Auto sector bounce good news for Canadian factories in November
By Louise Egan
OTTAWA (Reuters) - A revived auto sector boosted Canada's manufacturing sales in November and helped prevent a slide in wholesale trade, a trend that may continue into 2014 as a weaker Canadian currency and strengthening U.S. economy spur activity.
Factory sales jumped 1.0 percent to C$50.5 billion ($45.9 billion) in the month, the highest level in nearly two years and approaching levels typically seen before the 2008-09 recession, Statistics Canada data showed on Tuesday.
The gain was well above the expected 0.3 percent advance.
Analysts warned the numbers are not quite as rosy as they appear at first glance. The volatile aerospace industry accounted for much of the gain in factory sales, shooting up 21.3 percent. But that reflects production over several months and will therefore not necessarily be reflected in November's gross domestic product (GDP) figures.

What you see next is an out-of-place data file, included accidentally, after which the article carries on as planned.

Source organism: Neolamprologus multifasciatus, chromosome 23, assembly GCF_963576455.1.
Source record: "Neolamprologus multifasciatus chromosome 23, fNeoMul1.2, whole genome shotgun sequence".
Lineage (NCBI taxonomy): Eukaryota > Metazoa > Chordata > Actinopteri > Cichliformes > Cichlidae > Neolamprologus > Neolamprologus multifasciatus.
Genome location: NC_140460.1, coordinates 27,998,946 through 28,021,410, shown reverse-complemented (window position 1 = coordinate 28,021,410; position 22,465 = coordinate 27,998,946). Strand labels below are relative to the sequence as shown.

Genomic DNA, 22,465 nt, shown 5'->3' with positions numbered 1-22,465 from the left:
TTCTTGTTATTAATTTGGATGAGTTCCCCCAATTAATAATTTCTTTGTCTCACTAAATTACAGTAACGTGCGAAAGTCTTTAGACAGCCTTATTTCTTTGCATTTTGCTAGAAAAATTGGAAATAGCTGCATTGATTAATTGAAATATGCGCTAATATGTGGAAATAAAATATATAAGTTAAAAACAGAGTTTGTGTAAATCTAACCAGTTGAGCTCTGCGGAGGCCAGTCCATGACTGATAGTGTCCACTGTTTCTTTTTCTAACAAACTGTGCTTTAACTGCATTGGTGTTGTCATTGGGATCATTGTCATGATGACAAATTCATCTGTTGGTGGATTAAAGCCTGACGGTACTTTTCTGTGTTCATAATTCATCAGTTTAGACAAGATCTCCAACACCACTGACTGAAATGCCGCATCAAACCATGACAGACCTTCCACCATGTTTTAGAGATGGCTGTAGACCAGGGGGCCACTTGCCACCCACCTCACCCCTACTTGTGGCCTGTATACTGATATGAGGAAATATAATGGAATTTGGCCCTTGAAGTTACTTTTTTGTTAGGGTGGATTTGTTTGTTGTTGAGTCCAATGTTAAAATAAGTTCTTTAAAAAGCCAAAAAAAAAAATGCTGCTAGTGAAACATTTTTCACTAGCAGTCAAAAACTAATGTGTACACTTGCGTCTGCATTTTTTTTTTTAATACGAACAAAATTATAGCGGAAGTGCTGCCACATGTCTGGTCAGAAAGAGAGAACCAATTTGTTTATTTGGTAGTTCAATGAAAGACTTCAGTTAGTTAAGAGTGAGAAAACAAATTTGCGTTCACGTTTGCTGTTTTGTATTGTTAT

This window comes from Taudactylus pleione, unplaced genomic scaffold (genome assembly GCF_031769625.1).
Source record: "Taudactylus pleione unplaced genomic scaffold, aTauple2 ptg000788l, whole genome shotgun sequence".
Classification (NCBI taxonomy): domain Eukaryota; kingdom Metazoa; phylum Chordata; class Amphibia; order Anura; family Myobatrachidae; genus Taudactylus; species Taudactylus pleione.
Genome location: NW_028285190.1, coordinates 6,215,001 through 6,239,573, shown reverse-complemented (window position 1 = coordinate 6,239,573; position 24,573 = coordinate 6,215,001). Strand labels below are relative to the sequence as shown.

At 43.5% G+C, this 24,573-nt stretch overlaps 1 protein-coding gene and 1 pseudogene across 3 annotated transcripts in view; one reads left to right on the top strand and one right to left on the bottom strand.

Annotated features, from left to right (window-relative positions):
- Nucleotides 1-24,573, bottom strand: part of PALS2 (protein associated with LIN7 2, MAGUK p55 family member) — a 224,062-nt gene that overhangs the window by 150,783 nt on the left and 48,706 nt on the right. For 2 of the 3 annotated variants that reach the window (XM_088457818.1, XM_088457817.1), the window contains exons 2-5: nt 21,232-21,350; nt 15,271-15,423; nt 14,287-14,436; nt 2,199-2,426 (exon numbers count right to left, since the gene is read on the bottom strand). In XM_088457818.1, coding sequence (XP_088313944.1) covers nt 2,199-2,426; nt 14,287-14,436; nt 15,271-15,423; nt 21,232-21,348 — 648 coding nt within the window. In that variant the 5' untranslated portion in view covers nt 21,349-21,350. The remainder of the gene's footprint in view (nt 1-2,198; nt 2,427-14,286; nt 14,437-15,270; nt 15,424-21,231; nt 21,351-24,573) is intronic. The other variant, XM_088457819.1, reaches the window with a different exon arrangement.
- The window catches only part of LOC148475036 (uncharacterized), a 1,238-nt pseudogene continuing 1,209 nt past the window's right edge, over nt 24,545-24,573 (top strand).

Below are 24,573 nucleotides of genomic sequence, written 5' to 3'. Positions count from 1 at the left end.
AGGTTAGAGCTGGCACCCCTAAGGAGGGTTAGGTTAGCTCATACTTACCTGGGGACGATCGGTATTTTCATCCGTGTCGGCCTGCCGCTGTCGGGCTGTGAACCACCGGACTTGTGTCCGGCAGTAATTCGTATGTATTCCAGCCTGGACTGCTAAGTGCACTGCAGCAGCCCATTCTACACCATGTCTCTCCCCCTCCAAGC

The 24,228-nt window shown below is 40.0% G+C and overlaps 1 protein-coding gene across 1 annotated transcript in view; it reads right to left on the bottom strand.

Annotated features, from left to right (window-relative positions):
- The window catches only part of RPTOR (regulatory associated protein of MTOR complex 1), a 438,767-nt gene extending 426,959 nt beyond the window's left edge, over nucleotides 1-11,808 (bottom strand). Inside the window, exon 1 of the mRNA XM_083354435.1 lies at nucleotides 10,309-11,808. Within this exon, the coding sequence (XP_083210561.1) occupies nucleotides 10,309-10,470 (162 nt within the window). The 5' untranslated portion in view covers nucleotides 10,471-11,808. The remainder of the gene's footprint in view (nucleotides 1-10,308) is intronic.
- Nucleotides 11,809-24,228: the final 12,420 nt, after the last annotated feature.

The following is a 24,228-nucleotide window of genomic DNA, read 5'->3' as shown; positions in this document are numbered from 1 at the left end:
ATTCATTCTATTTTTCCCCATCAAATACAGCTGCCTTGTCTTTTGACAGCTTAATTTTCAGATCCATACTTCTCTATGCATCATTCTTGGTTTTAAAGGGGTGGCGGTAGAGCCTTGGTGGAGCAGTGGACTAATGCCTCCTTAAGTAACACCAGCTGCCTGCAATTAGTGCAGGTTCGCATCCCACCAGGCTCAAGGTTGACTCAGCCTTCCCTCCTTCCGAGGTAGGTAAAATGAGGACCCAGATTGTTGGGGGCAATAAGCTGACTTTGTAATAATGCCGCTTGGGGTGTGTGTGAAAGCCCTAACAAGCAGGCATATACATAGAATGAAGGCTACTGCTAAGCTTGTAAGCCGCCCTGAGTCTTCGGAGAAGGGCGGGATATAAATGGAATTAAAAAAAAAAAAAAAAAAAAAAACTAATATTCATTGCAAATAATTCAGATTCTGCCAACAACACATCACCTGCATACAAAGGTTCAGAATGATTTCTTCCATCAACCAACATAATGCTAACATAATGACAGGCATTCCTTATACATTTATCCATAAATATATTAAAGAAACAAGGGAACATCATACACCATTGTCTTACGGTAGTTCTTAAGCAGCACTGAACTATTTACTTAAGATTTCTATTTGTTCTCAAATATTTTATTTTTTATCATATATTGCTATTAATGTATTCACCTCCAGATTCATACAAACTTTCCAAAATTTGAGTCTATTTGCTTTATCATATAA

"Recent gains in manufacturing sales are encouraging with underlying conditions, including stronger growth in the U.S. economy and a weaker Canadian dollar, still supportive for the sector in the near term," Nathan Janzen, an economist at the Royal Bank of Canada, said in a note to clients.
The Canadian dollar, which hit four-year low overnight, firmed immediately after the reports. It later traded at C$1.0976 to the greenback, or 91.11 U.S. cents, still weaker than Monday's close of C$1.0951, or 91.32 U.S. cents.
But ignoring the outsized jump in aerospace sales and taking into account the sluggish, 0.2 percent rise in inventory accumulation, Janzen added: "this still points to little support from the manufacturing sector in the November GDP report."
Still, manufacturing sales were up 0.7 percent in volume terms. Motor vehicle sales, which are a more reliable gage of the health of the manufacturing sector, increased by a hefty 5 percent, the highest since November 2007. Continued...